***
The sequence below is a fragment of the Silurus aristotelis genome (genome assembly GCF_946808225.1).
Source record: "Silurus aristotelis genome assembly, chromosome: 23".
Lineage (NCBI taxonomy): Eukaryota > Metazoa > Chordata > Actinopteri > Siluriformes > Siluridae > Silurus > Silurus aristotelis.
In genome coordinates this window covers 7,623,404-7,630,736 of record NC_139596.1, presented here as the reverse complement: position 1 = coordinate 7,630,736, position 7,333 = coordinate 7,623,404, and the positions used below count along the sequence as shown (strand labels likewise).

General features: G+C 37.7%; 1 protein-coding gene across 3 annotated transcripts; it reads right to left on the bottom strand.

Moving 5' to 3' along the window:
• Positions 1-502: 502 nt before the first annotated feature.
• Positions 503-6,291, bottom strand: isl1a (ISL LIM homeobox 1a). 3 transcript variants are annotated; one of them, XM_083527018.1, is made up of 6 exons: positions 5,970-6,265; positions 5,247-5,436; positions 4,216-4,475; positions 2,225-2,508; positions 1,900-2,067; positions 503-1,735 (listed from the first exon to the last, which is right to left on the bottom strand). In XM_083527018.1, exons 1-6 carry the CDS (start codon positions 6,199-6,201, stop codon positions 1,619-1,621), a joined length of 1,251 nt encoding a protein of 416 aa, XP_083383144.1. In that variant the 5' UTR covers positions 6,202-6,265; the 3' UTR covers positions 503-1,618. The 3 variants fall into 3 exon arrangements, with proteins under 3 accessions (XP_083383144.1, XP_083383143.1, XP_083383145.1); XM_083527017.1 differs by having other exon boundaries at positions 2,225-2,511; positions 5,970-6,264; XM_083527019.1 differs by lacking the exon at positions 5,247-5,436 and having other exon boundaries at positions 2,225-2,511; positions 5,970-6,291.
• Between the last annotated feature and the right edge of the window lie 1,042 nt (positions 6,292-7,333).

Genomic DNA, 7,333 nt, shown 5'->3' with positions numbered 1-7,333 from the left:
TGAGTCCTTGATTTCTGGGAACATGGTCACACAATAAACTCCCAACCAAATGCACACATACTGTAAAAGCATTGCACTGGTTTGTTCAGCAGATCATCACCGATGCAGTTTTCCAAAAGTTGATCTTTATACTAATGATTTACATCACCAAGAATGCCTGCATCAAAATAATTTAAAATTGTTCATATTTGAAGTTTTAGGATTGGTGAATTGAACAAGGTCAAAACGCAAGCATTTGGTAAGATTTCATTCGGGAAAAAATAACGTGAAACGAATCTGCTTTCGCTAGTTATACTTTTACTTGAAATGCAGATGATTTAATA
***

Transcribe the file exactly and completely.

The sequence below is a fragment of the Silurus aristotelis genome (genome assembly GCF_946808225.1).
Source record: "Silurus aristotelis genome assembly, chromosome: 23".
Lineage (NCBI taxonomy): Eukaryota > Metazoa > Chordata > Actinopteri > Siluriformes > Siluridae > Silurus > Silurus aristotelis.
In genome coordinates this window covers 7,623,404-7,630,736 of record NC_139596.1, presented here as the reverse complement: position 1 = coordinate 7,630,736, position 7,333 = coordinate 7,623,404, and the positions used below count along the sequence as shown (strand labels likewise).

General features: G+C 37.7%; 1 protein-coding gene across 3 annotated transcripts; it reads right to left on the bottom strand.

Moving 5' to 3' along the window:
• Positions 1-502: 502 nt before the first annotated feature.
• Positions 503-6,291, bottom strand: isl1a (ISL LIM homeobox 1a). 3 transcript variants are annotated; one of them, XM_083527018.1, is made up of 6 exons: positions 5,970-6,265; positions 5,247-5,436; positions 4,216-4,475; positions 2,225-2,508; positions 1,900-2,067; positions 503-1,735 (listed from the first exon to the last, which is right to left on the bottom strand). In XM_083527018.1, exons 1-6 carry the CDS (start codon positions 6,199-6,201, stop codon positions 1,619-1,621), a joined length of 1,251 nt encoding a protein of 416 aa, XP_083383144.1. In that variant the 5' UTR covers positions 6,202-6,265; the 3' UTR covers positions 503-1,618. The 3 variants fall into 3 exon arrangements, with proteins under 3 accessions (XP_083383144.1, XP_083383143.1, XP_083383145.1); XM_083527017.1 differs by having other exon boundaries at positions 2,225-2,511; positions 5,970-6,264; XM_083527019.1 differs by lacking the exon at positions 5,247-5,436 and having other exon boundaries at positions 2,225-2,511; positions 5,970-6,291.
• Between the last annotated feature and the right edge of the window lie 1,042 nt (positions 6,292-7,333).

Genomic DNA, 7,333 nt, shown 5'->3' with positions numbered 1-7,333 from the left:
TGAGTCCTTGATTTCTGGGAACATGGTCACACAATAAACTCCCAACCAAATGCACACATACTGTAAAAGCATTGCACTGGTTTGTTCAGCAGATCATCACCGATGCAGTTTTCCAAAAGTTGATCTTTATACTAATGATTTACATCACCAAGAATGCCTGCATCAAAATAATTTAAAATTGTTCATATTTGAAGTTTTAGGATTGGTGAATTGAACAAGGTCAAAACGCAAGCATTTGGTAAGATTTCATTCGGGAAAAAATAACGTGAAACGAATCTGCTTTCGCTAGTTATACTTTTACTTGAAATGCAGATGATTTAATA